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Review: 'Toys of Terror' is the gift you can't wait to return

Posted Tuesday, January 19, 2021 at 3:41 PM Central
Last updated Tuesday, January 19, 2021 at 3:42 PM Central

by John Couture

Warner Bros. Home Entertainment provided me with a free copy of the Blu-ray I reviewed in this news story. The opinions I share are my own.

When I was a kid, there was one toy that simply gave me the creeps whenever I would see it. In fact, it got so bad that my parents would hide it in a closet, but every so often this toy would rear its ugly head and the nightmares would begin anew.

This toy in question was the monkey that would bang together little brass cymbals. I'm sure the intent behind the toy was to elicit fun in kids, but it was a nightmare-making machine that left me with countless sleepless nights.

Yes, it's the toy on the artwork for 1988's Monkey Shines, but is it really a toy? I'm convinced it was a torture tool invented by parents to keep their kids in line and it certainly worked for my parents. Either way, Monkey Shines wasn't the cause of fear of the toy as the film came out when I was in my teens, and I don't even think the toy is in the film.

No, some graphic designer from the late 1980s tapped into this unconscious fear of this toy and created an image that still gives me chills to this day. So, when I first heard about Toys of Terror and saw the artwork, my terror level went sky-high with the fear that this brass cymbal monkey would be one of the murderous toys.

Thankfully, that precise toy wasn't in the movie, but it's pretty apparent that the monkey stand-in toy is supposed to represent that toy or some other iteration of it. Either way, my initial trepidation on hitting play on this movie was high and the filmmakers couldn't have asked for a better audience to absorb their film.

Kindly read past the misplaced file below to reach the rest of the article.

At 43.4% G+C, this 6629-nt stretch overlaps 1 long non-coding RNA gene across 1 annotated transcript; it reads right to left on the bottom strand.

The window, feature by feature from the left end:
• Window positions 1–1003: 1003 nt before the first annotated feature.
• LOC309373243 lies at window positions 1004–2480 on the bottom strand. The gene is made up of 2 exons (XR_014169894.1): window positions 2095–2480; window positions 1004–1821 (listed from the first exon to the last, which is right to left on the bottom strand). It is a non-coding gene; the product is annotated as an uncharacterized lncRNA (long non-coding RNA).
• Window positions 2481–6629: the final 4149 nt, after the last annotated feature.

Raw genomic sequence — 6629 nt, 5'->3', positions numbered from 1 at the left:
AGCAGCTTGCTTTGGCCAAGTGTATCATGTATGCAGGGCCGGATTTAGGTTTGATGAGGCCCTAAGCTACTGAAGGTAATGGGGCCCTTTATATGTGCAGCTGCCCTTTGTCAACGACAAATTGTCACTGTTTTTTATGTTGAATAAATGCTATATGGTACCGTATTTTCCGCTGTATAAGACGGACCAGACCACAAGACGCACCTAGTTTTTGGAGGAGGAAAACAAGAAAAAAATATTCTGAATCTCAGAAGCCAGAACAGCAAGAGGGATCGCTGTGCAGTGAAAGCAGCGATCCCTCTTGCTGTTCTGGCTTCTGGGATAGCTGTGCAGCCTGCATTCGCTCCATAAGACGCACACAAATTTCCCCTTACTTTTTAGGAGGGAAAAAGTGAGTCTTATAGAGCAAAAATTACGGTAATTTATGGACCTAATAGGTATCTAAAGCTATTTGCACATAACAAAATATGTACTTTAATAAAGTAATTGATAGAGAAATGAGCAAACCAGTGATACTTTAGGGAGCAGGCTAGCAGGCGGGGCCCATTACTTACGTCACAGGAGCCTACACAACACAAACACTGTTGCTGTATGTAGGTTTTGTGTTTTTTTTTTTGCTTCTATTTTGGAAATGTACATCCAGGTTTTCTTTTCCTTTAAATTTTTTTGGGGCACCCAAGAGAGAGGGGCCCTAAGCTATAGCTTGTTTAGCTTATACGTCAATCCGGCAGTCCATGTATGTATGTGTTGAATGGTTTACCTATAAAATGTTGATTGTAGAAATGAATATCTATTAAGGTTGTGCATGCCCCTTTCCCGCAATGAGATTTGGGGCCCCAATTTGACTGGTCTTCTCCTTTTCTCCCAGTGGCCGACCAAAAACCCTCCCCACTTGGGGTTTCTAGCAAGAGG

A family's fun Christmas getaway quickly goes sideways when the kids realize that their parents secretly have plans to work on an old, creepy mansion during the holidays in the hopes of flipping it. Left mostly to their own devices, the kids discover a stash of old toys that seem innocent at first blush but hide many more sinister secrets under their porcelain and rubber. Can the family escape with their lives, or are they fated to never celebrate another Christmas ever again?

There is a special section of heaven set aside for Christmas horror films. Movies such as Black Christmas, Silent Night, Deadly Night and Santa's Slay are revered classics that thread that needle perfectly between naughty and nice. Toys of Terror is not one of those films.

My first red flag came with its release date. January is notoriously known as the month where film companies dump unwanted films to little fanfare, but this is magnified with Toys of Terror. Great Christmas horror films usually arrive for consumption sometime in November. It's the perfect month to take advantage of the leftover spooks from Halloween and the early giddiness of Christmas. It also allows the movie to generate some buzz so that it peaks right around mid-December, aka the perfect time for some holiday horror.

I mean if Die Hard can be a Christmas movie, then so too can Silent Night, Deadly Night. But Toys of Terror was released a full three weeks after Christmas. With a thin release schedule, thanks to COVID-19, a December release of Toys of Terror should have been a no-brainer. The puzzling delay is perhaps a glimpse into the studio's lack of faith in it.

And yet, the film itself has some redeeming qualities to go with its rather predictable plot and mediocre scares. Toys of Terror won't find itself on any Best Horror film lists, but it does fully leverage the whole creepy kid theme that is running rampant in horror these days. It also tries to tap into the Annabelle side of spooks, but the ridiculousness of the toys themselves doesn't do the film any favors.

But, we are in a new normal thanks to COVID and to be frank, this is one of the best smaller-budget horror films that I've seen come down the pipeline in the last year. Beggars can't be choosey as they say and you could do a lot worse than Toys of Terror.

As always, your mileage may vary but Toys of Terror is an imperfect horror film that will help to scratch your itch until the next scary flick comes your way. I only wish this could have been released last month to fully take advantage of the holiday. Toys of Terror certainly reminded me of 2020 in so many places.

Toys of Terror is now available on DVD.